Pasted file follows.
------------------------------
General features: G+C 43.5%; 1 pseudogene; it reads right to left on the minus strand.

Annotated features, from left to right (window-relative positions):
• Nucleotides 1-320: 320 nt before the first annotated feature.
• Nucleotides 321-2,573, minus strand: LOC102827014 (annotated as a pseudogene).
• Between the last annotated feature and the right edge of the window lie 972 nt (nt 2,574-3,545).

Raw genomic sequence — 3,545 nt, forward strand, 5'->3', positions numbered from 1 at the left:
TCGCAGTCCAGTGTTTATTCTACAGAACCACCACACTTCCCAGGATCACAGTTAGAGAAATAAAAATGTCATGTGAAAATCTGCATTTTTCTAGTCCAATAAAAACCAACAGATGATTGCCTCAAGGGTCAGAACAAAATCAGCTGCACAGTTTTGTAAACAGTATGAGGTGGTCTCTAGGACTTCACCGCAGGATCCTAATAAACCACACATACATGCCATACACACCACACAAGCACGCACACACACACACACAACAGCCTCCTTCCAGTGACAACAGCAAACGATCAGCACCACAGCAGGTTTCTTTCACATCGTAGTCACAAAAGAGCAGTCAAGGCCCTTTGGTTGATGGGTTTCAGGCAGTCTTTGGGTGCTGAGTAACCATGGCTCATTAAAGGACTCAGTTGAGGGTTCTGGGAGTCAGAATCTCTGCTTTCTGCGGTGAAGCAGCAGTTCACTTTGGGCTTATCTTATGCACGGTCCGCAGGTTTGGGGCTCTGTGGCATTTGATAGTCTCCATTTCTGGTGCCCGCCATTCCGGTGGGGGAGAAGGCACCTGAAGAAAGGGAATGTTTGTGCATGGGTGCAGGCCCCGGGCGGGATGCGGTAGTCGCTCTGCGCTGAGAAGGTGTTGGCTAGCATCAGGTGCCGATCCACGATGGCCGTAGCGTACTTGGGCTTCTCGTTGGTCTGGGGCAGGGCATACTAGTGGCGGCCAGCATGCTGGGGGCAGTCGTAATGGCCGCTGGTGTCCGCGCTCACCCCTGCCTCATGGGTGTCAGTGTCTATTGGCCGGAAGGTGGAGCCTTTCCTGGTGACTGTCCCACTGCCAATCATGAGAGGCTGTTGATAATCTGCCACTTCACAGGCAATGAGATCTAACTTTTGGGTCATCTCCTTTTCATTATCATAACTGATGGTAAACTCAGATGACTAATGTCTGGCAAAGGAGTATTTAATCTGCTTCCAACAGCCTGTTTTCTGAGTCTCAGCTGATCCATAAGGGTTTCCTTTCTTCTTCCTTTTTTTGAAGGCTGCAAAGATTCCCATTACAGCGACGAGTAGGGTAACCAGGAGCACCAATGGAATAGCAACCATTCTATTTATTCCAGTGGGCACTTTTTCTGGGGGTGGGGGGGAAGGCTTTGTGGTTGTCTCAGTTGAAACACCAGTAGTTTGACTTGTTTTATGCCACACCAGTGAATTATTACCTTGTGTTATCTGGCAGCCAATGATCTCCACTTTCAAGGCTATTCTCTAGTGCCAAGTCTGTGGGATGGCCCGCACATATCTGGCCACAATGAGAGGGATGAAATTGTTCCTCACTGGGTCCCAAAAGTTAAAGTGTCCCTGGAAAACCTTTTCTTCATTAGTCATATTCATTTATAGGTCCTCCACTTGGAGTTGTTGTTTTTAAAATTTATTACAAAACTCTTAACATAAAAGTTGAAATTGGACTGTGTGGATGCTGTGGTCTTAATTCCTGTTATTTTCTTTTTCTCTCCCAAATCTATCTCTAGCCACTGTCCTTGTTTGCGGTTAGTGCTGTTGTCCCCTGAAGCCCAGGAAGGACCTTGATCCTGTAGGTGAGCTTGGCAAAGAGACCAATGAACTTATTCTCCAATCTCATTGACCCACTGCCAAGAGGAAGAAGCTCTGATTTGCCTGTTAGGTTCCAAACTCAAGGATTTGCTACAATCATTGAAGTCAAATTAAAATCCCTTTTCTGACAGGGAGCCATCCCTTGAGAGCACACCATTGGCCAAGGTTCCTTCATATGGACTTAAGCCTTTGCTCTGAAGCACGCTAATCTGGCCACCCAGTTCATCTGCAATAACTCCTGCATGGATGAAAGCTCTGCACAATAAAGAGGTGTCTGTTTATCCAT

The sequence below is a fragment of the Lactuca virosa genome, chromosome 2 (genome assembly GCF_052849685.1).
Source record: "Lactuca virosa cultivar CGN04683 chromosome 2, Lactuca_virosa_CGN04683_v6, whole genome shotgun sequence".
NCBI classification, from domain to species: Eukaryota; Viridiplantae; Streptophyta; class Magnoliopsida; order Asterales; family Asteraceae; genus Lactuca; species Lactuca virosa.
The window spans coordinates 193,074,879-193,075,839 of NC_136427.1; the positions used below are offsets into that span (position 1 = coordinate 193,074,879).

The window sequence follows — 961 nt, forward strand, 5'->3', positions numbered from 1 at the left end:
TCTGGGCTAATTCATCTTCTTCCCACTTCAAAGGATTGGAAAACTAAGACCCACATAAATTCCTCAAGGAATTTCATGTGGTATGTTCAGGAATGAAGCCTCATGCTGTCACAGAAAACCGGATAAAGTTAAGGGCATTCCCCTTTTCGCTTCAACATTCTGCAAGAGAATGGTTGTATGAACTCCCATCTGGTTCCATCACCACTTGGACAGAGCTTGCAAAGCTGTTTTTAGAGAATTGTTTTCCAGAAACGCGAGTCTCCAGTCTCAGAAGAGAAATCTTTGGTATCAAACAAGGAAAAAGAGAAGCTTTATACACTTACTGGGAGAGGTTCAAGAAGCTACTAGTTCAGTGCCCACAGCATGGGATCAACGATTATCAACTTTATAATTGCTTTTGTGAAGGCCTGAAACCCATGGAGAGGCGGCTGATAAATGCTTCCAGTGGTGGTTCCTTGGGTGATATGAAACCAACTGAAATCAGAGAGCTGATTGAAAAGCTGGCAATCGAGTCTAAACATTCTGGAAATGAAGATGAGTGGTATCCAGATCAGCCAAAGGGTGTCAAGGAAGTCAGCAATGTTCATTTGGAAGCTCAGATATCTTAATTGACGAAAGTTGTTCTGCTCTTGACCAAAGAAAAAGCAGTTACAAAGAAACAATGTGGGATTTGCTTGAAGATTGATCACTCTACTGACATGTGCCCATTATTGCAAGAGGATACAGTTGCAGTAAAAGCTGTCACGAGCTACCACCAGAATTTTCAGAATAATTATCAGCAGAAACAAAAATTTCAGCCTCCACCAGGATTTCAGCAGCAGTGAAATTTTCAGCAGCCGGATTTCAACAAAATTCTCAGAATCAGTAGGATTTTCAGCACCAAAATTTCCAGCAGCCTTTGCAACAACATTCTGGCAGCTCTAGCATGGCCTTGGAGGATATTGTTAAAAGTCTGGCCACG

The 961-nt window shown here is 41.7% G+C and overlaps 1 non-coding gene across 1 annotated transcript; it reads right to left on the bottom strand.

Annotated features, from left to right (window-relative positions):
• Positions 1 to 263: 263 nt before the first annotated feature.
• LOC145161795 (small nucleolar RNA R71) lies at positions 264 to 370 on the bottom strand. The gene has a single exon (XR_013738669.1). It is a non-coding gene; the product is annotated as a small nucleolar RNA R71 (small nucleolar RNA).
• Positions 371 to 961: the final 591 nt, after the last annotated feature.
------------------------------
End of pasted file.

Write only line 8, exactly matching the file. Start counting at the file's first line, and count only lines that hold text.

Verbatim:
The sequence below is a fragment of the Lactuca virosa genome, chromosome 2 (genome assembly GCF_052849685.1).